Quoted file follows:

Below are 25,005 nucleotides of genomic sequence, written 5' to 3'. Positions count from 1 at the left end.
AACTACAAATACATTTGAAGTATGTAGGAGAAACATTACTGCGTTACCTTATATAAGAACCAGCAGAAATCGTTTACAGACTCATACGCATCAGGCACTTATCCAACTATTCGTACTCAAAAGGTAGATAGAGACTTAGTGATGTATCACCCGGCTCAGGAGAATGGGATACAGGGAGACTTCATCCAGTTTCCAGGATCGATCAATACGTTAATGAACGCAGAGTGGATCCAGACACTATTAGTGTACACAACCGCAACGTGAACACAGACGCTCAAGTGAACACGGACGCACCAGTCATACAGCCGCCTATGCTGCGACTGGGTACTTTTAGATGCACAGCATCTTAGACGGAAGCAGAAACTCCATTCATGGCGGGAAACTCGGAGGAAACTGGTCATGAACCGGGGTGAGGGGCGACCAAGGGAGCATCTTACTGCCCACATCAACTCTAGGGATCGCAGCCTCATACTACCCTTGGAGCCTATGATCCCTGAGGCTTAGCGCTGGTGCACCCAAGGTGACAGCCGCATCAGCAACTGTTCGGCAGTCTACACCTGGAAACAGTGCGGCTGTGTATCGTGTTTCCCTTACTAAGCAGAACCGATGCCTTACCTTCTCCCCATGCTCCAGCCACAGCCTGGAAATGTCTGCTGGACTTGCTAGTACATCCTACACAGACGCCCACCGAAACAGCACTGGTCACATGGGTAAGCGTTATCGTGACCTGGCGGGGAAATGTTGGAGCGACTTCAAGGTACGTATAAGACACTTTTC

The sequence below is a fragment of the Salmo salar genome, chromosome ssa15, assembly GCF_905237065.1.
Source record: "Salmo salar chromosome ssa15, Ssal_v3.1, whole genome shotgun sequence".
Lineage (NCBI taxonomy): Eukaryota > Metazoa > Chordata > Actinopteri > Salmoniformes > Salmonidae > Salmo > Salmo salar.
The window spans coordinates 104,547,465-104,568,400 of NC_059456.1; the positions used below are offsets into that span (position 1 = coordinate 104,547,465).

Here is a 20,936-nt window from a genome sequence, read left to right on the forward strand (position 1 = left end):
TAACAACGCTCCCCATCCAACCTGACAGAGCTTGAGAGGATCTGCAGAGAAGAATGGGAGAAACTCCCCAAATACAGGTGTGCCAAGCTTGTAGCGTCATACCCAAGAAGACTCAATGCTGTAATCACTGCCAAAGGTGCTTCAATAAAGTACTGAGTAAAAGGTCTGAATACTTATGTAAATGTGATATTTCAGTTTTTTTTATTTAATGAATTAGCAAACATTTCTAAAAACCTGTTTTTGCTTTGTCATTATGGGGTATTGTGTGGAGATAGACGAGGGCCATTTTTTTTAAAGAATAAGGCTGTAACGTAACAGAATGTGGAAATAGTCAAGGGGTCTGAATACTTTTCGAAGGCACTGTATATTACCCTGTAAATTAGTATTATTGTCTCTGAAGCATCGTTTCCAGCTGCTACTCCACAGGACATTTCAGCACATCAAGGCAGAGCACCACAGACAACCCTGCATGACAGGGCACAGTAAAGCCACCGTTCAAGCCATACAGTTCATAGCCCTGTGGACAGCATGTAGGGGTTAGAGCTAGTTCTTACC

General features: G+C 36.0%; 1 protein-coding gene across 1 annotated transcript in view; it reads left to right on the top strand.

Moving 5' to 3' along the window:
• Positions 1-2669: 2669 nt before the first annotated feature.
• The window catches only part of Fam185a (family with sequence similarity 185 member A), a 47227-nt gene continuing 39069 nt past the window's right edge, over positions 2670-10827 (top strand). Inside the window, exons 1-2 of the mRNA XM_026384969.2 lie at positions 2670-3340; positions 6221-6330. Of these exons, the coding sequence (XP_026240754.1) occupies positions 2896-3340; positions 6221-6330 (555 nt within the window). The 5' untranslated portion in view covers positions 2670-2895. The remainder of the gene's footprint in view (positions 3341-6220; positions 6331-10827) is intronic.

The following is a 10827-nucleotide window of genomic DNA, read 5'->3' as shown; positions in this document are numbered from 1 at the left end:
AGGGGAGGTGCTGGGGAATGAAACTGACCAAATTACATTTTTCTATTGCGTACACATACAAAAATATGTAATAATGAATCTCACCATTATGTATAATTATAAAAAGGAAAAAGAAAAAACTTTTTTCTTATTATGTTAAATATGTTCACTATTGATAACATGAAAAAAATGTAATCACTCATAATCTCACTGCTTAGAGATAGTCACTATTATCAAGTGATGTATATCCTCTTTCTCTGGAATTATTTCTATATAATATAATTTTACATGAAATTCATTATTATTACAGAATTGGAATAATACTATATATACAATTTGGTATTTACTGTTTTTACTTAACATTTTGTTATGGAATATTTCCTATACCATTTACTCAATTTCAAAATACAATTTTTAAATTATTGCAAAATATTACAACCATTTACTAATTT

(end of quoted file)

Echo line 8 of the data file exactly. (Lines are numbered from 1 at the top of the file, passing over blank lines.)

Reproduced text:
TAACAACGCTCCCCATCCAACCTGACAGAGCTTGAGAGGATCTGCAGAGAAGAATGGGAGAAACTCCCCAAATACAGGTGTGCCAAGCTTGTAGCGTCATACCCAAGAAGACTCAATGCTGTAATCACTGCCAAAGGTGCTTCAATAAAGTACTGAGTAAAAGGTCTGAATACTTATGTAAATGTGATATTTCAGTTTTTTTTATTTAATGAATTAGCAAACATTTCTAAAAACCTGTTTTTGCTTTGTCATTATGGGGTATTGTGTGGAGATAGACGAGGGCCATTTTTTTTAAAGAATAAGGCTGTAACGTAACAGAATGTGGAAATAGTCAAGGGGTCTGAATACTTTTCGAAGGCACTGTATATTACCCTGTAAATTAGTATTATTGTCTCTGAAGCATCGTTTCCAGCTGCTACTCCACAGGACATTTCAGCACATCAAGGCAGAGCACCACAGACAACCCTGCATGACAGGGCACAGTAAAGCCACCGTTCAAGCCATACAGTTCATAGCCCTGTGGACAGCATGTAGGGGTTAGAGCTAGTTCTTACC